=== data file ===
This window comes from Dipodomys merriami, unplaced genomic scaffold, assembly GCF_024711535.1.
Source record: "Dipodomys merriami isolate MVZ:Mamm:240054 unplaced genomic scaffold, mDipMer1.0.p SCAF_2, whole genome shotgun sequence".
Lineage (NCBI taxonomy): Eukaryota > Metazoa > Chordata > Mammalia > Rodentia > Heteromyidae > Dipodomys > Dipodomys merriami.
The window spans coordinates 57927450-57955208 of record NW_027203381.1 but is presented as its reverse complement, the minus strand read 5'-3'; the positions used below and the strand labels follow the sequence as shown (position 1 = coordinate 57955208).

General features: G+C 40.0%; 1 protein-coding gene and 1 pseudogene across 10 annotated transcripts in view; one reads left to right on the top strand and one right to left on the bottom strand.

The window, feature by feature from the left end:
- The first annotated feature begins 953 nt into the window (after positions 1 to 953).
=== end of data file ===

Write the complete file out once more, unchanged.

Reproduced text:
This window comes from Dipodomys merriami, unplaced genomic scaffold, assembly GCF_024711535.1.
Source record: "Dipodomys merriami isolate MVZ:Mamm:240054 unplaced genomic scaffold, mDipMer1.0.p SCAF_2, whole genome shotgun sequence".
Lineage (NCBI taxonomy): Eukaryota > Metazoa > Chordata > Mammalia > Rodentia > Heteromyidae > Dipodomys > Dipodomys merriami.
The window spans coordinates 57927450-57955208 of record NW_027203381.1 but is presented as its reverse complement, the minus strand read 5'-3'; the positions used below and the strand labels follow the sequence as shown (position 1 = coordinate 57955208).

General features: G+C 40.0%; 1 protein-coding gene and 1 pseudogene across 10 annotated transcripts in view; one reads left to right on the top strand and one right to left on the bottom strand.

The window, feature by feature from the left end:
- The first annotated feature begins 953 nt into the window (after positions 1 to 953).